A few months ago, at a meeting of women business owners, one of them said something that changed my perspective on work, and my office, and my job. This woman, who is incredibly wise and has gone through many career transitions, is the CEO of a multi-office staffing agency – and those multiple offices are in multiple states. It’s a large enterprise and she has big responsibilities. We were discussing how, throughout all our days, we are interrupted regularly, and it is hard for us to focus and get the big work done – strategy, creative work, deep dives into thinking about the future. And then this executive, in her wise way, explained to us her perspective on working in the office.
“I don’t go to the office to work,” she said. “I go to the office to interact with people – to giggle with the receptionist, to talk with people about their vacations, to hear what people have to say about the work, and themselves. When I want to work, I go somewhere else, quiet, so I can focus.”
Every day I’m at Legion, my office might as well have a revolving door on it. People flow in and out all day long, and there are times when I look up and I have five people in my tiny office, and sometimes, they aren’t even talking to me. They are having their own meeting, it just happens to be in my office. People come in to talk about problems they are having, their weekend plans, issues that need resolving at the office (and sometimes at home), and to ask about my latest trip, since I’m traveling a lot lately. The joke is that the minute my lunch arrives, my sales manager has a light on his desk that goes off and he comes in to talk to me about something, while I try to gracefully eat a salad or a bowl of soup without getting half of it on my shirt. (I’m rarely successful.)
And when I’m not hosting a party in my office, I’m probably coming from or heading to meetings, either internally or externally. One of my employees the other day said the only time he sees me (he sits next to the door) is when I’m running out, throwing on a coat and muttering to myself about how bad traffic is on the way into Cincinnati.
There are certainly some days where I get things done in the office – days when people don’t need me as much and I can concentrate on auditing financials, or catching up on HR paperwork. But there’s very little time for me to have quiet, and peace, to write all the blogs I want to for Legion, or to do strategic planning, or to just sit with a sheet of blank paper and think about what I want for the company.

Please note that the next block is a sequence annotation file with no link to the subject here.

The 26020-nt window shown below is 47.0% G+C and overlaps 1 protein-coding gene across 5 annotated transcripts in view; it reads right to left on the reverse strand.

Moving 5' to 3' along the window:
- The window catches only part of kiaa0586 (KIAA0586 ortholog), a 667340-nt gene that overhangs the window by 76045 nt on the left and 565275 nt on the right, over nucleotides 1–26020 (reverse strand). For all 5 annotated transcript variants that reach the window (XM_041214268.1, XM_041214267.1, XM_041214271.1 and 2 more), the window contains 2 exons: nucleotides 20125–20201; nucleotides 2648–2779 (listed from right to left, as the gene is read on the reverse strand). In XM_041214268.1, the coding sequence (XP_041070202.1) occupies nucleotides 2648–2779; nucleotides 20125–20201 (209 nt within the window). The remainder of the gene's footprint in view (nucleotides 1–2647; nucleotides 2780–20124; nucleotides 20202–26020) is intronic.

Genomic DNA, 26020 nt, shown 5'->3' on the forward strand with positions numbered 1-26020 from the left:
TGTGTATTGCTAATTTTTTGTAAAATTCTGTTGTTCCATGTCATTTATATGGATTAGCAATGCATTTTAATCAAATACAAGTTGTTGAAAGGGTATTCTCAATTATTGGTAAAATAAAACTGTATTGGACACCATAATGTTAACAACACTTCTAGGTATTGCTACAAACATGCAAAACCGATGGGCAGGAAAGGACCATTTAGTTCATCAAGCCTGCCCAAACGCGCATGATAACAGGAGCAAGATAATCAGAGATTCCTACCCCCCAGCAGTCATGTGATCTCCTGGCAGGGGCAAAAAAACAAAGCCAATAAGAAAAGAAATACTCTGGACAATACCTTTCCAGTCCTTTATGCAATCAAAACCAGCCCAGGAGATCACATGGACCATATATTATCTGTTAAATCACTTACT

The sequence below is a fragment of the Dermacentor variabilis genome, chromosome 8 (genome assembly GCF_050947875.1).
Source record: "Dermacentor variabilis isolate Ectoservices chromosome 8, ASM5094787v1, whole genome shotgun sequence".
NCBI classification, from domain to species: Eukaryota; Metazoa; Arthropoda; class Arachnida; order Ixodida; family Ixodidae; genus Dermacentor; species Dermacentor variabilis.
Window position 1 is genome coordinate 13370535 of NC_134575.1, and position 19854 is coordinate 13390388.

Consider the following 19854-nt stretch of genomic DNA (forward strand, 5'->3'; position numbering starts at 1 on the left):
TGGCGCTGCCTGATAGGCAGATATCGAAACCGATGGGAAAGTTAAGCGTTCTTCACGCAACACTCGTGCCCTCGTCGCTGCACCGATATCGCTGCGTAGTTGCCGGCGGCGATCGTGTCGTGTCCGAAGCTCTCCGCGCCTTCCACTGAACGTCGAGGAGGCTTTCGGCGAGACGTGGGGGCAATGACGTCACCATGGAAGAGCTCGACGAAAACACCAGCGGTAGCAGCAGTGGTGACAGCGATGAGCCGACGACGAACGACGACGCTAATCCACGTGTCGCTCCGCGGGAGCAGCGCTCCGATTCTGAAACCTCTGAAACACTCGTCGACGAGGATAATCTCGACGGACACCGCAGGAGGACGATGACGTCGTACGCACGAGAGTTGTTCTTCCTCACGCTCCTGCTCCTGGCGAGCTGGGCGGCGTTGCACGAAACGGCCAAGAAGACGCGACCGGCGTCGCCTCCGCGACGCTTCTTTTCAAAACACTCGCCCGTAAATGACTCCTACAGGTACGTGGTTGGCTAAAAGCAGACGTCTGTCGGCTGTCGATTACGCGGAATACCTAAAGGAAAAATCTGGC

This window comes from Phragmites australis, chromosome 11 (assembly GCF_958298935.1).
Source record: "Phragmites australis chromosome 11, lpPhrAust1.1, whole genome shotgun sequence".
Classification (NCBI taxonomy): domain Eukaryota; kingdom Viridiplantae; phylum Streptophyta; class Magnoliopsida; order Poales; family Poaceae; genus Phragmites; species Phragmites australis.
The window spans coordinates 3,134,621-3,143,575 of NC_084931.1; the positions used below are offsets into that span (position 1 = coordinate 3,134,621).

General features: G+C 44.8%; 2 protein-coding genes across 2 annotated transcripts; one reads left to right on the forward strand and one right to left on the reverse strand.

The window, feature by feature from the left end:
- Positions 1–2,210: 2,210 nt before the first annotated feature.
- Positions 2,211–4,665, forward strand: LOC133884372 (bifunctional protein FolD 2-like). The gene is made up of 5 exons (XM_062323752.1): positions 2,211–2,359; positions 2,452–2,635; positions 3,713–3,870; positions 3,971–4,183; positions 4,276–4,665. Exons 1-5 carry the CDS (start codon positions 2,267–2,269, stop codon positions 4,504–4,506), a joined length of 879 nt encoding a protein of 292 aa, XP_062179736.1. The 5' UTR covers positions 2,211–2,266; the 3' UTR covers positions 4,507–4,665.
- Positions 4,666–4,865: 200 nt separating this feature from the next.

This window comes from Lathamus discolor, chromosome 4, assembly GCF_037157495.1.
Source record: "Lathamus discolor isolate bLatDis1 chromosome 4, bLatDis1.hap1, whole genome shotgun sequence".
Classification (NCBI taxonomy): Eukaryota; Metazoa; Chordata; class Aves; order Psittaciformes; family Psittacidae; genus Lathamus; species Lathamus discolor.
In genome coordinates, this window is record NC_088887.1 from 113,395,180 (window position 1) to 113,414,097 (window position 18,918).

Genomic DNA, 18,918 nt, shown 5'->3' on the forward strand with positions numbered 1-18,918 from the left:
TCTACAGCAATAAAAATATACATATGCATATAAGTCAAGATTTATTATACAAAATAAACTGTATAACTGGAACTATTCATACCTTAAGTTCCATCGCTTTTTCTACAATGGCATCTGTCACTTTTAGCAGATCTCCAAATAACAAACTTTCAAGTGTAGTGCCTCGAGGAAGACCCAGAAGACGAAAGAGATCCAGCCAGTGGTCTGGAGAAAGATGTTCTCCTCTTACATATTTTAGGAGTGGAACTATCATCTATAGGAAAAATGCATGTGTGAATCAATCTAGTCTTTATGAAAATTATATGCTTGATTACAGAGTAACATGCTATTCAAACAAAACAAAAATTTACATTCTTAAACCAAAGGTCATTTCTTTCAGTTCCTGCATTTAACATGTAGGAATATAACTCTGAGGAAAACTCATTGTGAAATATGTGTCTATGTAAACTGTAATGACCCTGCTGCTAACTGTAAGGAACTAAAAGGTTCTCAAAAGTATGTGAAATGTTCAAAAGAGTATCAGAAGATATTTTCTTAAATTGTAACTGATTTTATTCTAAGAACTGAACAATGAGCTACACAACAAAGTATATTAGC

And, if I’m being honest, I don’t love those days. My favorite days in the office are when I am needed by a lot of people – when I’m busy all day helping with issues, or people are talking to me about the concert they went to the night before, or I spend the whole day emceeing our Office Olympics, and I go home feeling connected and joyful, because I genuinely love the people who work for me, and I want them to know they can come to me at any time and talk about anything, and I’ll dial in. I don’t want to shut my door and close out the people who depend on me for leadership, but I do need time to do the big things, and to scratch the itch of creating.
So, this week, I’m trying something new. Today, and every Thursday for the foreseeable future, I’m working from home. Right now, I’m typing this on my laptop in my home office, where it is silent, and peaceful, and I don’t have any distractions – no ringing phones, no knocking on the door. I set a goal for myself of how many words I want to write, and which of the big projects (our annual strategic planning retreat, for example) I want to work on. I’m still available by email and phone and text and carrier pigeon, and some of my employees threatened to drive to my house and stand in my home office, but this arrangement is supposed to allow me to be physically present in the office four days a week and spend one day working intensely on the stuff that feeds my soul and makes the work of Legion as rewarding as the people.
I was nervous to tell everyone at the office that I was doing this, because I didn’t want them to think two things – first, that I was just taking today as a blow-off day to drink coffee and watch Netflix, and second, that I didn’t want to be around them. But everyone totally gets it. They see what my days look like, and I think they understand that sometimes, you just need some peace and quiet. Plus, I allow my folks to have ultimate flexibility in their schedules, so I’m not doing something that I wouldn’t allow employees to do. (My IT manager works from home two days a week because it’s the only time he can program in peace.)
Working from home is an experiment. It’s an experiment in time management and discipline for me, and an experiment to see how much more of the “big stuff” I can get done in a week when I’m focused and uninterrupted. I’m excited to see how it goes, and I’m determined to make it work, so that I can have the perspective that I don’t go to work to “work” – I go there to be present for all the people who count on me.Go Back